Southampton to Amsterdam
June 12th-13th, 2000
Bart de Boer
would not want to sail on the most famous passenger ship in the world - even if
it was for only one night?
We jumped at the
chance to sail from Southampton to Amsterdam on the Queen Elizabeth 2, or QE2 as
most people call her. Built three decades ago for a combination of transatlantic
crossings and cruises, this ship still represents the ultimate in sea travel.
And although her owners Cunard are now part of the ever-growing Carnival
Corporation, this grand lady is still going strong!
Our trip from
Amsterdam to Southampton involved a leisurely car ride, a coach trip, a fast
ferry crossing, a 180-mile drive on the wrong side of the road in an English
rental car and one death defying taxi transfer.
And yes, we arrived at the terminal in time.
Check-in was easy,
with staff making an imprint of your credit card and making a digital photo that
miraculously appeared on the plastic boarding card later on. We were booked in
grade M5 guarantees (the cheapest cabins – yes, we're Dutch!), but were
pleasantly surprised to find out the eight of us were upgraded to C5 grade
cabins on Two Deck! We ran on board at 4pm, after having our group portrait
taken by the ship's photographer (alas, we have never seen the result as the
photo shop was closed upon arrival in Amsterdam). Stewards were readily
available to guide us through the maze of corridors to our cabins. Ilona and I
occupied cabin 2016, all the way forward on Two Deck. A cozy cabin - VERY cozy.
Considering this is a Caronia-class cabin, I was rather surprised by its small
size. Two beds, two closets, one nightstand. One porthole. One small bathroom.
That was it. Of course we wouldn't need anything more on this one-night trip,
but things would have gotten a little cramped if we were to stay here for 7 days
or longer. Not to mentioned the full World Cruise…
The bathroom was
newly refurbished and looked spic 'n span, featuring a good shower (with folding
glass door) and lots of Cunard toiletries. The nightstand was almost topping
over with stuff. There was a small bottle of champagne in a cooler and two
glasses, the Cunard and Seabourn 2001 brochures, a leather-bound folder with
useful information, more brochures and leaflets, the cabin keys and of course
the daily program. We also stumbled across two Cunard bathrobes - for us to use
during the WHOLE trip… All 16 hours of it!
After exploring our
sleeping quarters it was about time to hit the deck and see us setting sail from
Southampton. A brass band played on the quayside - and on this nice spring
afternoon there were bars set up on the open decks. At precisely five o'clock
the ship's whistle sounded and we cast off - this was the moment we had all been
waiting for. The Opus band played on the aft deck for some time - and with all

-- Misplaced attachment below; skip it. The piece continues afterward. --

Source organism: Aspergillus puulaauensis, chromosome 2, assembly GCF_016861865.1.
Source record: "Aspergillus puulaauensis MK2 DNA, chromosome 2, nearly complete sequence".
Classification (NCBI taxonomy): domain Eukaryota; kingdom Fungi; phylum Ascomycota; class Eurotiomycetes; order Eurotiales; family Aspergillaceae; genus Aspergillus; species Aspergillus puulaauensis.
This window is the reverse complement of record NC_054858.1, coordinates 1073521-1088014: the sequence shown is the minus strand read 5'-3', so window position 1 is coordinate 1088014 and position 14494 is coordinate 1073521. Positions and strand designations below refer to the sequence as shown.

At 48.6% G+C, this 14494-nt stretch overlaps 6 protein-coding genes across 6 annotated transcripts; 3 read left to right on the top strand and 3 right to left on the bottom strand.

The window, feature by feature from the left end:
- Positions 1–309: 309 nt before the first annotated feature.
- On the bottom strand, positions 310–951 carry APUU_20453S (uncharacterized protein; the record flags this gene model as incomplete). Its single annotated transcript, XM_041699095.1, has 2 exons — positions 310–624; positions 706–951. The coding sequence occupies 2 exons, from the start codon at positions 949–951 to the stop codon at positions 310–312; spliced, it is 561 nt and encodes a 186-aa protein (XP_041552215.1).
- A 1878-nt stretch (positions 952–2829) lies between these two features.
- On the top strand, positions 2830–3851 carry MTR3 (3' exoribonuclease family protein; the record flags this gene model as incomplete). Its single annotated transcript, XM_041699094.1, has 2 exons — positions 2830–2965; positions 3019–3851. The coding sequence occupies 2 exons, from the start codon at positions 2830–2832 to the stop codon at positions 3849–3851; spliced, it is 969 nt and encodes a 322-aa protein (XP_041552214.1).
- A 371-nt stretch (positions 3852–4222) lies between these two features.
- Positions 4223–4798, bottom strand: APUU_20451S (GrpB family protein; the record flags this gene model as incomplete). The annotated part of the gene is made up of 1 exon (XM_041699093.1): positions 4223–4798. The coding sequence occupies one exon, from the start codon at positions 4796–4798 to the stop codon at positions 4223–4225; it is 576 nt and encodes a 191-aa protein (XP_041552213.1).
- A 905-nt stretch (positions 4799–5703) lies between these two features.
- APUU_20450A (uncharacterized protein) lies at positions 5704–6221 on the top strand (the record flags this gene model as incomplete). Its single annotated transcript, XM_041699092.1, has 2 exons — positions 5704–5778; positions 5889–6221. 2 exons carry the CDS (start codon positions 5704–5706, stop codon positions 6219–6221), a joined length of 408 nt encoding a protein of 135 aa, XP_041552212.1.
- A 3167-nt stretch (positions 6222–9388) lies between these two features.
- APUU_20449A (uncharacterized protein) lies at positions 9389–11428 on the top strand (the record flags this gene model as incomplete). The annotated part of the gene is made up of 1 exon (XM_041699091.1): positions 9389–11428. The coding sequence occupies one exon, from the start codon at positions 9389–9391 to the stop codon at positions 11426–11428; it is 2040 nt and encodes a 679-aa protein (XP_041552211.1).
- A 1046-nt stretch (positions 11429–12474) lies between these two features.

passengers out on deck it was a magical sight as we slowly sailed down the
Solent towards the Isle of Wight. We stood on deck with our drinks and felt
absolutely on top of the world.
When a cool breeze
started to blow, we felt the urge to discover the rest of QE2. And mind you,
there is a LOT to see on this huge ship. Other than a cruise ship, this is
really a city at sea, and every corner brings new discoveries. I will not go
into too much detail, but I was pleasantly surprised to find the ship in great
shape. I had last sailed on the QE2 in December of 1995, and it was good to see
that Cunard has gone to great lengths to refurbish public rooms and cabins. One
of my favorite lounges is the Queen’s Room, now done in beautiful blue and
yellow, with new wood paneling throughout and some very comfortable high-backed
chairs. The indoor promenades surrounding the public rooms are redecorated too
and now are truly great places to sit and watch the ocean. The small Chart Room
is still a gem with its new upholstery and décor. And the switch of locations
of the Caronia and Mauretania Restaurants seems to have been a good decision.
Miles of new
carpeting was laid during QE2’s last major overhaul last year, most of it in a
funny purple/red color that can be best described as rather overpowering. But,
this is QE2 and she has a style of her own! Which passenger ship nowadays
features a synagogue, florist shop, garage, two indoor pools, a kennel
(accommodating three cats, two dogs and one parrot on this transatlantic voyage)
and a complete bookshop?
OK, the sightlines in
the Grand Lounge are not very good, the cheaper cabins might look a little
tired, and there’s no eight-deck high atrium with glass elevators. But QE2
doesn’t need all this – she is an ocean liner first and foremost!
After changing for
dinner we met up in the beautiful circular Midships Lobby on Two Deck and